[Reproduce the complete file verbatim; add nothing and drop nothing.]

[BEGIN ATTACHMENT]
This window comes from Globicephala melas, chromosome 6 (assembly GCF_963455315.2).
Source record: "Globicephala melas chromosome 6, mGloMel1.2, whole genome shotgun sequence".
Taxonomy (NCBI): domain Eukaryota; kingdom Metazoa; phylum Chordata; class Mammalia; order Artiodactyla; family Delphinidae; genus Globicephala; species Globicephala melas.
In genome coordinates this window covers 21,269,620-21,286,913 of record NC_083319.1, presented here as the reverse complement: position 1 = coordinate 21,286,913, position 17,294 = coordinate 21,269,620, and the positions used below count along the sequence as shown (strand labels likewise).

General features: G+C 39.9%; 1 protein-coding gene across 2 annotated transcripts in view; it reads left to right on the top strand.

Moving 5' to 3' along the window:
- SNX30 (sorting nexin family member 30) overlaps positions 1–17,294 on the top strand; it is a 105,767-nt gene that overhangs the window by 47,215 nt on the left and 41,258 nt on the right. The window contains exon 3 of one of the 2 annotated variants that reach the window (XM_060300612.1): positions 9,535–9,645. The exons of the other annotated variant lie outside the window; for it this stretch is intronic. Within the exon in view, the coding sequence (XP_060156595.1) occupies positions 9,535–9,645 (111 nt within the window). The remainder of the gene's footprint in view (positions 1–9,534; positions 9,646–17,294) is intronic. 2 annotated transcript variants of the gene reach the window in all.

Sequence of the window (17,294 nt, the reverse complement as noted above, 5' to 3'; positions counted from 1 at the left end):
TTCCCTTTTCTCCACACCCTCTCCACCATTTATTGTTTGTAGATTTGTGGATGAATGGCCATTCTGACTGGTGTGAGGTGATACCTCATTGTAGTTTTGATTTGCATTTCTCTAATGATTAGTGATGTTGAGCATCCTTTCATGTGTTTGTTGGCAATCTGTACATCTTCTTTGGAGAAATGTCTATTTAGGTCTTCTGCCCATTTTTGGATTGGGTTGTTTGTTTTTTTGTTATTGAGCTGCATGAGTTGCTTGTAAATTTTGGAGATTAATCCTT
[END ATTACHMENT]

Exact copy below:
This window comes from Globicephala melas, chromosome 6 (assembly GCF_963455315.2).
Source record: "Globicephala melas chromosome 6, mGloMel1.2, whole genome shotgun sequence".
Taxonomy (NCBI): domain Eukaryota; kingdom Metazoa; phylum Chordata; class Mammalia; order Artiodactyla; family Delphinidae; genus Globicephala; species Globicephala melas.
In genome coordinates this window covers 21,269,620-21,286,913 of record NC_083319.1, presented here as the reverse complement: position 1 = coordinate 21,286,913, position 17,294 = coordinate 21,269,620, and the positions used below count along the sequence as shown (strand labels likewise).

General features: G+C 39.9%; 1 protein-coding gene across 2 annotated transcripts in view; it reads left to right on the top strand.

Moving 5' to 3' along the window:
- SNX30 (sorting nexin family member 30) overlaps positions 1–17,294 on the top strand; it is a 105,767-nt gene that overhangs the window by 47,215 nt on the left and 41,258 nt on the right. The window contains exon 3 of one of the 2 annotated variants that reach the window (XM_060300612.1): positions 9,535–9,645. The exons of the other annotated variant lie outside the window; for it this stretch is intronic. Within the exon in view, the coding sequence (XP_060156595.1) occupies positions 9,535–9,645 (111 nt within the window). The remainder of the gene's footprint in view (positions 1–9,534; positions 9,646–17,294) is intronic. 2 annotated transcript variants of the gene reach the window in all.

Sequence of the window (17,294 nt, the reverse complement as noted above, 5' to 3'; positions counted from 1 at the left end):
TTCCCTTTTCTCCACACCCTCTCCACCATTTATTGTTTGTAGATTTGTGGATGAATGGCCATTCTGACTGGTGTGAGGTGATACCTCATTGTAGTTTTGATTTGCATTTCTCTAATGATTAGTGATGTTGAGCATCCTTTCATGTGTTTGTTGGCAATCTGTACATCTTCTTTGGAGAAATGTCTATTTAGGTCTTCTGCCCATTTTTGGATTGGGTTGTTTGTTTTTTTGTTATTGAGCTGCATGAGTTGCTTGTAAATTTTGGAGATTAATCCTT